“By road, Victoria Falls is less than 100km/60mi from Kasane (the gateway town in Botswana for Chobe National Park). Although the international border crossing between Botswana and Zimbabwe can take a little time, the journey is still easily accomplished in a few hours. Most border crossings are completed quite quickly, but a wise tour operator will factor in extra time just in case. One of the best things about driving is that the Zimbabwean part of the journey will take you through Zambezi National Park. You can enjoy the possibility of seeing animals along the way and occasional views of the Zambezi River. The only reason to consider flying between the two destinations is if your time is limited and you’re flying directly into one of the luxury camps or lodges in the Savuti region (which is farther into the park).”

4

How much does a Chobe safari from Victoria Falls cost?

“It all depends on what kind of safari you choose: there are lots of different tours and packages to consider. If you go on a cheap and affordable budget camping safari, you can expect to pay around US$150 per person per day. This should include transfers in both directions, vehicle, guide, driver, accommodation (including camping equipment), food, some drinks and park entry fees. This could come down to as low as US$100 per person per day if your trip extends beyond a few days. At the luxury end of the market and for a safari that includes flight transfers, expect to pay US$400 to US$500 per person per day. But it could cost double or even more for top-of-the-range accommodation on a private safari in high season (June or July to October). However much you pay, always make sure you understand what’s included in the quoted price before handing over any money.”

5

Chobe Reviews

4.5/5 208 Reviews
Expert
Emma Gregg  –  
United Kingdom UK

Emma is an award-winning travel writer for Rough Guides, National Geographic Traveller, Travel Africa magazine and The Independent.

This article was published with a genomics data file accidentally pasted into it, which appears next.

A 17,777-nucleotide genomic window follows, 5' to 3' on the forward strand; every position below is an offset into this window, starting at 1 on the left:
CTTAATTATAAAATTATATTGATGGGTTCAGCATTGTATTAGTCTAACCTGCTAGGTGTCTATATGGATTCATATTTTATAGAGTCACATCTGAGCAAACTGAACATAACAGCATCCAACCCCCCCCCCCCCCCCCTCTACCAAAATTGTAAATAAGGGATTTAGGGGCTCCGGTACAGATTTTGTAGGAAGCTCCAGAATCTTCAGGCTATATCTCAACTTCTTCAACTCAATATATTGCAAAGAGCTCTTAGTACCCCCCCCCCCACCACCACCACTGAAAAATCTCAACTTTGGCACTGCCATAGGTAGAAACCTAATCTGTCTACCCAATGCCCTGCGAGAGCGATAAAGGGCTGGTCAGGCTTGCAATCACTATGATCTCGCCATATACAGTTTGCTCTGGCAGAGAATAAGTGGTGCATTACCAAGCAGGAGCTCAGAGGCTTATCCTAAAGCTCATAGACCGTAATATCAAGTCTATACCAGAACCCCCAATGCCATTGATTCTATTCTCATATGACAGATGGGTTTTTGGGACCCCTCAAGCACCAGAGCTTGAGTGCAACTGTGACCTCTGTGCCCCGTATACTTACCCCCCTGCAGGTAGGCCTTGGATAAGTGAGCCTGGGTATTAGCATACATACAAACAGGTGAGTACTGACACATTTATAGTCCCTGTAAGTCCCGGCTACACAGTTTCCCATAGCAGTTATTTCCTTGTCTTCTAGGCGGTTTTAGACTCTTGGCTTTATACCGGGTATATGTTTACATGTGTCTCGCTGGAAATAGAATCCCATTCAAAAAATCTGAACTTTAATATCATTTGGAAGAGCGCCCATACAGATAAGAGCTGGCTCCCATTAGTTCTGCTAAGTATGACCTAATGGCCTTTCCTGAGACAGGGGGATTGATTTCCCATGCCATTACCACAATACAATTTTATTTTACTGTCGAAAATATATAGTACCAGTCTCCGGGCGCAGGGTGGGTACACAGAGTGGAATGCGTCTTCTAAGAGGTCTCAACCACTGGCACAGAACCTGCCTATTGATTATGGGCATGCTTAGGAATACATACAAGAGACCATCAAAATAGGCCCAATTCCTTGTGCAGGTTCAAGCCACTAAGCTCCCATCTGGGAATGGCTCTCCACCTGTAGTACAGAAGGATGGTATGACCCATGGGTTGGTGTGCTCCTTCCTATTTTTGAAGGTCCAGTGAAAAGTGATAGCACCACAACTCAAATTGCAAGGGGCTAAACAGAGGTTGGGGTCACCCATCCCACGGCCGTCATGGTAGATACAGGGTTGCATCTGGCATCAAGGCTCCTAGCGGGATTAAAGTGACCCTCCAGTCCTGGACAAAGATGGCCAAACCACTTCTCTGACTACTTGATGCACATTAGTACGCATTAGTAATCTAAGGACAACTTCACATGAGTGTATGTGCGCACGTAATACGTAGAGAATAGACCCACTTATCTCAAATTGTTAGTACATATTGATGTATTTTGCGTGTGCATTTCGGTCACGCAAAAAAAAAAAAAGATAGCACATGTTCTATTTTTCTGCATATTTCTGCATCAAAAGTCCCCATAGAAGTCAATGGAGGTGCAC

Crowds of elephants and zebras, a short hop from Victoria Falls
5/5

I consider Chobe one of the very best safari destinations, not just in Botswana, but in the entire continent. Whatever the season, a game drive or a leisurely boat trip in this large and fascinatingly diverse park count among Africa’s...

Full Review

Expert
James Bainbridge  –  
United Kingdom UK

James is a travel writer and author of many Lonely Planet guides, including senior author of the guide to South Africa, Lesotho and Swaziland.

Green plains covered with wildlife
5/5

For even the oldest safari hands, arriving at the Chobe riverfront is a 'wow' moment. Herds of elephant cross the placid waters, giraffes munch riverside trees and, stretching out towards the horizon and the Namibian border, zebras,...

Full Review

Chris  –  
United Kingdom UK
Reviewed: Jul 11, 2020
Paradise on Earth
5/5

Myself and wife did a self drive in Chobe National Park beginning of May 2018. Oh my god! I've never experienced anything like it. We saw so many beautiful animals and it felt untouched. The highlight was getting stuck between a hunting...

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Doug  –  
Canada CA
Reviewed: Nov 4, 2019
Second time in Chobe, amazing
5/5

We came to Chobe three years ago, in May. Saw very little, but still enjoyed ourselves. This time, hundreds of elephants, breeding herds of buffalo, hippo, croc, sable, lechwe, puku, tsebee and more. Some lions right by the side of the...

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Daniel Seco  –  
Spain ES
Reviewed: Aug 24, 2019
5/5

The main reason is the famous one: there are more elephants here than anywhere in the world and you can see hundreds perhaps thousands at the same time. We saw a few of everything else too. our cook did good food, very private spaces to...

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denysdo  –  
United States US
Reviewed: Jul 18, 2019
Excellent wildlife density
5/5

Chobe National Park is one of the great natural reserves of Africa. It is a rather arid environment kept alive by the Chobe River which helps to concentrate wildlife and permits excellent viewing of large and small animals. Elephants,...